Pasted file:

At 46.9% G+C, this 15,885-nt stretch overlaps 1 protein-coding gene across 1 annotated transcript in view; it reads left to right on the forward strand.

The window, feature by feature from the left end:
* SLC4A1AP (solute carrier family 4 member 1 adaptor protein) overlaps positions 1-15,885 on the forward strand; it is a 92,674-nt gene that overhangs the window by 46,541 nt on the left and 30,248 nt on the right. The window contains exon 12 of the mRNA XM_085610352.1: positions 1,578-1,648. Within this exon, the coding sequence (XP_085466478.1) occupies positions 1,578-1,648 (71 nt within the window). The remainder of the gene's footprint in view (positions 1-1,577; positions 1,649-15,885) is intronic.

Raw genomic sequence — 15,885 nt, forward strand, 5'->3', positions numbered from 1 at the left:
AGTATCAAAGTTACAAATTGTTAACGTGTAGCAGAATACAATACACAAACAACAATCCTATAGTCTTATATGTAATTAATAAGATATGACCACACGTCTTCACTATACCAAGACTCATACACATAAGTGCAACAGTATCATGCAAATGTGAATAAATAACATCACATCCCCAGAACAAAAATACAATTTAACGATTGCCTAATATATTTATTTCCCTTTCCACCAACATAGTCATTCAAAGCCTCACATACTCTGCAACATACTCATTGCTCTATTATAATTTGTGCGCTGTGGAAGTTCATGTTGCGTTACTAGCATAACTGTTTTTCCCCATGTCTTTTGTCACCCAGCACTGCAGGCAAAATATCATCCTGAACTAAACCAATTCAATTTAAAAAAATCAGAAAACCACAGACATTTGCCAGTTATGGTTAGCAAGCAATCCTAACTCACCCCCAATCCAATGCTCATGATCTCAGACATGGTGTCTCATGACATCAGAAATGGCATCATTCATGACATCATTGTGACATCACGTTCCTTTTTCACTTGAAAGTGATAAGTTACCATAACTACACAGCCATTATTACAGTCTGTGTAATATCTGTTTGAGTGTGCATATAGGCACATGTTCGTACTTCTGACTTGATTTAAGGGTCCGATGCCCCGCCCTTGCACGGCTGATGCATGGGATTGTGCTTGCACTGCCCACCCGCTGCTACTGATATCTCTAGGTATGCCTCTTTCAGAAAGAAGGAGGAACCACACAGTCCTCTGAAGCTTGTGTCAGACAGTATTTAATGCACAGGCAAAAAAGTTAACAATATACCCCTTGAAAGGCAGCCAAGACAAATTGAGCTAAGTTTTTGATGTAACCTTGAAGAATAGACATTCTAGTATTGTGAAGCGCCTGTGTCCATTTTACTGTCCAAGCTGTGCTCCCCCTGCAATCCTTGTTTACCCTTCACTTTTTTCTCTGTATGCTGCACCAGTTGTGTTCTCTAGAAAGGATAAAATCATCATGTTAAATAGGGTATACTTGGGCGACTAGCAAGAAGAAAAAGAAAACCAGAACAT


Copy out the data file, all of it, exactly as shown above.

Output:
At 46.9% G+C, this 15,885-nt stretch overlaps 1 protein-coding gene across 1 annotated transcript in view; it reads left to right on the forward strand.

The window, feature by feature from the left end:
* SLC4A1AP (solute carrier family 4 member 1 adaptor protein) overlaps positions 1-15,885 on the forward strand; it is a 92,674-nt gene that overhangs the window by 46,541 nt on the left and 30,248 nt on the right. The window contains exon 12 of the mRNA XM_085610352.1: positions 1,578-1,648. Within this exon, the coding sequence (XP_085466478.1) occupies positions 1,578-1,648 (71 nt within the window). The remainder of the gene's footprint in view (positions 1-1,577; positions 1,649-15,885) is intronic.

Raw genomic sequence — 15,885 nt, forward strand, 5'->3', positions numbered from 1 at the left:
AGTATCAAAGTTACAAATTGTTAACGTGTAGCAGAATACAATACACAAACAACAATCCTATAGTCTTATATGTAATTAATAAGATATGACCACACGTCTTCACTATACCAAGACTCATACACATAAGTGCAACAGTATCATGCAAATGTGAATAAATAACATCACATCCCCAGAACAAAAATACAATTTAACGATTGCCTAATATATTTATTTCCCTTTCCACCAACATAGTCATTCAAAGCCTCACATACTCTGCAACATACTCATTGCTCTATTATAATTTGTGCGCTGTGGAAGTTCATGTTGCGTTACTAGCATAACTGTTTTTCCCCATGTCTTTTGTCACCCAGCACTGCAGGCAAAATATCATCCTGAACTAAACCAATTCAATTTAAAAAAATCAGAAAACCACAGACATTTGCCAGTTATGGTTAGCAAGCAATCCTAACTCACCCCCAATCCAATGCTCATGATCTCAGACATGGTGTCTCATGACATCAGAAATGGCATCATTCATGACATCATTGTGACATCACGTTCCTTTTTCACTTGAAAGTGATAAGTTACCATAACTACACAGCCATTATTACAGTCTGTGTAATATCTGTTTGAGTGTGCATATAGGCACATGTTCGTACTTCTGACTTGATTTAAGGGTCCGATGCCCCGCCCTTGCACGGCTGATGCATGGGATTGTGCTTGCACTGCCCACCCGCTGCTACTGATATCTCTAGGTATGCCTCTTTCAGAAAGAAGGAGGAACCACACAGTCCTCTGAAGCTTGTGTCAGACAGTATTTAATGCACAGGCAAAAAAGTTAACAATATACCCCTTGAAAGGCAGCCAAGACAAATTGAGCTAAGTTTTTGATGTAACCTTGAAGAATAGACATTCTAGTATTGTGAAGCGCCTGTGTCCATTTTACTGTCCAAGCTGTGCTCCCCCTGCAATCCTTGTTTACCCTTCACTTTTTTCTCTGTATGCTGCACCAGTTGTGTTCTCTAGAAAGGATAAAATCATCATGTTAAATAGGGTATACTTGGGCGACTAGCAAGAAGAAAAAGAAAACCAGAACAT